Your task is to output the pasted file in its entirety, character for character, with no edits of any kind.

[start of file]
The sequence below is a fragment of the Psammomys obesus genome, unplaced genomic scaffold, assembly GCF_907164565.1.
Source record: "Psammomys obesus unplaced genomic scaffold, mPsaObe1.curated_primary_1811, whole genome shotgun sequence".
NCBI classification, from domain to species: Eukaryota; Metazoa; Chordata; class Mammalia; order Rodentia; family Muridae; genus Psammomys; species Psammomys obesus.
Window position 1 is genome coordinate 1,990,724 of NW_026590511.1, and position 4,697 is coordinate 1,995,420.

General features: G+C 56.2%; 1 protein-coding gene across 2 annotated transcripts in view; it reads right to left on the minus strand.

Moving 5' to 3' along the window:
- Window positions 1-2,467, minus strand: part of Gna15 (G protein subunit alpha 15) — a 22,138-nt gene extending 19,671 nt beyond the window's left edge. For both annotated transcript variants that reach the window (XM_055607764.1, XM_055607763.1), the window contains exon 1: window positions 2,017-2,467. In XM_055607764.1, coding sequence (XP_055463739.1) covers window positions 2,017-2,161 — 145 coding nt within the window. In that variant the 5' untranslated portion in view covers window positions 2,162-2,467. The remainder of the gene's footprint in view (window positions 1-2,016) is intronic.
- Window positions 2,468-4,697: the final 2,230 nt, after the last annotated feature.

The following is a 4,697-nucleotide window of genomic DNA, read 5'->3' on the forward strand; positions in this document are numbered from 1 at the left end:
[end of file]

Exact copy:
The sequence below is a fragment of the Psammomys obesus genome, unplaced genomic scaffold, assembly GCF_907164565.1.
Source record: "Psammomys obesus unplaced genomic scaffold, mPsaObe1.curated_primary_1811, whole genome shotgun sequence".
NCBI classification, from domain to species: Eukaryota; Metazoa; Chordata; class Mammalia; order Rodentia; family Muridae; genus Psammomys; species Psammomys obesus.
Window position 1 is genome coordinate 1,990,724 of NW_026590511.1, and position 4,697 is coordinate 1,995,420.

General features: G+C 56.2%; 1 protein-coding gene across 2 annotated transcripts in view; it reads right to left on the minus strand.

Moving 5' to 3' along the window:
- Window positions 1-2,467, minus strand: part of Gna15 (G protein subunit alpha 15) — a 22,138-nt gene extending 19,671 nt beyond the window's left edge. For both annotated transcript variants that reach the window (XM_055607764.1, XM_055607763.1), the window contains exon 1: window positions 2,017-2,467. In XM_055607764.1, coding sequence (XP_055463739.1) covers window positions 2,017-2,161 — 145 coding nt within the window. In that variant the 5' untranslated portion in view covers window positions 2,162-2,467. The remainder of the gene's footprint in view (window positions 1-2,016) is intronic.
- Window positions 2,468-4,697: the final 2,230 nt, after the last annotated feature.

The following is a 4,697-nucleotide window of genomic DNA, read 5'->3' on the forward strand; positions in this document are numbered from 1 at the left end: